Skip to main content


Nicole S. Torosin, Ph.D.

Postdoctoral Researcher

Ellison Laboratory


Google Scholar


Evolutionary genomics of Drosophila
Inside the nucleus, a hierarchy of chromatin structure is used to organize the 3D genome. One structural unit, a topologically associating domain, or TAD, is defined by preferential interaction of loci within it and minimal interaction of these loci with other regions of the genome.
It is currently unclear how evolutionarily conserved TADs are and their role in gene regulation. To study this, I am currently doing a comparative analysis of TADs and gene expression using a dozen species of the genus Drosophila.


Torosin NS, Anand A, Rao Golla T, Cao W, Ellison CE. Reorganization of 3D genome structure in the Drosophila melanogaster species group. PLoS Genetics. 2020;6(12):e1009229. doi: 10.1371/journal.pgen.1009229.
Primate immune genetic evolution

Immune genes are responsible for identifying pathogens and mounting a response to fight of the invader. Across the primate phylogeny there exists a wide breadth of immune responses to the same pathogens. Comparative primate immune genetic research is necessary to identify and understand genetic factors resulting in variable immune response.

My research focuses on innate immune genes Toll-like receptor (TLR) 7 and TLR8 and how variation in these genes across primates may be contributing to the wide range of susceptibility to yellow fever virus (YFV). For example, howler monkeys are exceptionally susceptible to yellow fever virus and are endangered in Northern Argentina due to YFV outbreaks while African primates and apes are resistant.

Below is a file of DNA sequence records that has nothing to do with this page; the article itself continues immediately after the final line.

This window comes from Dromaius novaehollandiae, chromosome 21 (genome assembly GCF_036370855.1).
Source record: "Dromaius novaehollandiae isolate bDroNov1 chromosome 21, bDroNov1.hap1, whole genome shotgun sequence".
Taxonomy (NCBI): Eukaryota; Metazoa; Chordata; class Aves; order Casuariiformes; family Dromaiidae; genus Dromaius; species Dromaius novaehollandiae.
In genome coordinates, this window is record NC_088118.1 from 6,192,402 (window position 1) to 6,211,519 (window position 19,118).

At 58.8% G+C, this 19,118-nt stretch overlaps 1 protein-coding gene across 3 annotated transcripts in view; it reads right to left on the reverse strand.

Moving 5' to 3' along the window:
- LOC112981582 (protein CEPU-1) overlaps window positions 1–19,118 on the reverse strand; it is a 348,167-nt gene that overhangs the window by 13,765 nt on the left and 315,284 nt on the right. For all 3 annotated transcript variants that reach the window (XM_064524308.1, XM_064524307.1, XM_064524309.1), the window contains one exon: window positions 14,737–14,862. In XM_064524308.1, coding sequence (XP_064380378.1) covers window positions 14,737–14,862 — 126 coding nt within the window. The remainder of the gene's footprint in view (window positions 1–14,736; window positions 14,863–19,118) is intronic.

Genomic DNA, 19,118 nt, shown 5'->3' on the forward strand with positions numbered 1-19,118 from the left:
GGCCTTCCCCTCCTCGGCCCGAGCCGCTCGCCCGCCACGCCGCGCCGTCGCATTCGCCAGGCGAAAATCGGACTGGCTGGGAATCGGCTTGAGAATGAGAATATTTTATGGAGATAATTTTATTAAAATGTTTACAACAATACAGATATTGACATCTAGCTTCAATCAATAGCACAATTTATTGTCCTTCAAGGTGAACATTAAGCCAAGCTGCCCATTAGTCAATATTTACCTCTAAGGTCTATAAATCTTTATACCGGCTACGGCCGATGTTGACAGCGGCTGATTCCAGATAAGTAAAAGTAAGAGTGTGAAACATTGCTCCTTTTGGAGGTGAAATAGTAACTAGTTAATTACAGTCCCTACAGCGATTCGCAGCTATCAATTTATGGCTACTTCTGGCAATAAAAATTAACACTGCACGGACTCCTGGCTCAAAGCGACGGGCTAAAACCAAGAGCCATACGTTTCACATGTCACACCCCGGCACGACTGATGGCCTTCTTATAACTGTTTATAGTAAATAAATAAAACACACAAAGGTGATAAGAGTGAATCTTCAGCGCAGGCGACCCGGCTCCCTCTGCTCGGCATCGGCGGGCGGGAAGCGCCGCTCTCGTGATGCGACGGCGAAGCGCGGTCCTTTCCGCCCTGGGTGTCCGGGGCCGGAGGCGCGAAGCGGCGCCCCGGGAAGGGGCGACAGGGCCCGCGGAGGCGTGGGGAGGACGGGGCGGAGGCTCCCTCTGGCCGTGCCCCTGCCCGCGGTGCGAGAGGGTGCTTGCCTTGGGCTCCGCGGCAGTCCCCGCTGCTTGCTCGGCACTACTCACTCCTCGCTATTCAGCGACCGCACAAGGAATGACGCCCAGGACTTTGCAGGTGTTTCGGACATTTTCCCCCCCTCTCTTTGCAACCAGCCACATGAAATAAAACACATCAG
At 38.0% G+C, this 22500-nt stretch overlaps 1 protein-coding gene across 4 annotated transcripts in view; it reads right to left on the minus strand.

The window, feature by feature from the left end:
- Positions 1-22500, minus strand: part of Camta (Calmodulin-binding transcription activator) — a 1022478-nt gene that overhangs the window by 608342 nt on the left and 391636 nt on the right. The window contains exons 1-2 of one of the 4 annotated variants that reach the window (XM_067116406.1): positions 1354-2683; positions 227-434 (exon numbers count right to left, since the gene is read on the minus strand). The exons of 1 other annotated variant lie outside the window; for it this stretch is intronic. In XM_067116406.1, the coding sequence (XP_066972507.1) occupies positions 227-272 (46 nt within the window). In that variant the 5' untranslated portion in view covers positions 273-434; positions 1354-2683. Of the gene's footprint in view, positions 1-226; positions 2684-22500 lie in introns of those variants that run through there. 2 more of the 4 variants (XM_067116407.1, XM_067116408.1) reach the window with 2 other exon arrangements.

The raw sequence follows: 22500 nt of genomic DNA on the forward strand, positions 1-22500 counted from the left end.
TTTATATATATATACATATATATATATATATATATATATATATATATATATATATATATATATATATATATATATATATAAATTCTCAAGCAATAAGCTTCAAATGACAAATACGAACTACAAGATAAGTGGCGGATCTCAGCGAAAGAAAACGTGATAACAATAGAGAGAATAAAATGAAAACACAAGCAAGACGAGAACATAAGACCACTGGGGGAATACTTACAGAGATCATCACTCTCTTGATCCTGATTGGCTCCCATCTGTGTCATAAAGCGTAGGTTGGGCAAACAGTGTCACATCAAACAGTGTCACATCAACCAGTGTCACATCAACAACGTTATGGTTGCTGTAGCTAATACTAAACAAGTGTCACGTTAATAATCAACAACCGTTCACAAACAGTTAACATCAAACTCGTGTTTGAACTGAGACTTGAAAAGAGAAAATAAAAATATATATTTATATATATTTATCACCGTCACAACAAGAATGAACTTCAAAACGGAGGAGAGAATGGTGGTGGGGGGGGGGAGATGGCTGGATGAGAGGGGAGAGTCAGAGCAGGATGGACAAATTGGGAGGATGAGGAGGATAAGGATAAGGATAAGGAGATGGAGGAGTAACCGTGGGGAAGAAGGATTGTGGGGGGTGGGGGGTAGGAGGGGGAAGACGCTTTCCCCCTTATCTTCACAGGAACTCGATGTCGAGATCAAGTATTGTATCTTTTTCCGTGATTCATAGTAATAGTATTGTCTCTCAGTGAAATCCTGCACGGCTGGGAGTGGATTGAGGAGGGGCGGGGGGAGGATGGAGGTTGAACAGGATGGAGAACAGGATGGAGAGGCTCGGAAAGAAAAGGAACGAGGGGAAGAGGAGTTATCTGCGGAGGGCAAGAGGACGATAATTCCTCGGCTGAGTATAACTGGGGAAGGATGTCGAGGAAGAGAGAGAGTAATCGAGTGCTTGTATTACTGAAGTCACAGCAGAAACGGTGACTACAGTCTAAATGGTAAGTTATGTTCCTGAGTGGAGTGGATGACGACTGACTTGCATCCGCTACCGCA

Torosin NS, Webster TH, Argibay H, Ferreyra H, Uhart M, Agostini I, Knapp LA. Positively selected variants in functionally important regions of TLR7 in Alouatta guariba clamitans with yellow fever virus exposure in Northern Argentina. American Journal of Physical Anthropology. 2020;173:50-60. jpa.24086.

Full text available here.

Torosin NS, Argibay H, Webster TH, Corneli PS, Knapp LA. 2020. Comparing the selective landscape of TLR7 and TLR8 across primates reveals unique sites under positive selection in Alouatta. Molecular Phylogenetics and Evolution. 2020;152:106920.

Full text available here.






Doctor of Philosophy, Biological Anthropology, University of Utah, UT

Dissertation: Genetic variation in toll-like receptor 7 and toll-like receptor 8 in humans and howler monkeys and potential implications for susceptibility to yellow fever virus.

Master of Science, Biological Anthropology, University of Utah, UT

Thesis: Genetic diversity and facial cues of kin recognition.

Bachelor of Arts, Biological Sciences and Anthropology, Northwestern University, Evanston, IL

Thesis: A genetic test for the effect of the Toba volcanic eruption on worldwide population sizes in mammal species.

Other Activities 

Center for Human Evolutionary Studies, Rutgers University
Genetics Society of America Early Career Leadership Committee, Career Development Subcommittee




Highlight of my research and career development activities.

Early Career Scientist Leadership Spotlight — Nicole Torosin

Press release from the University of Utah

Highlights of my work on howler monkey immune genetics and current efforts to save them.

View More Posts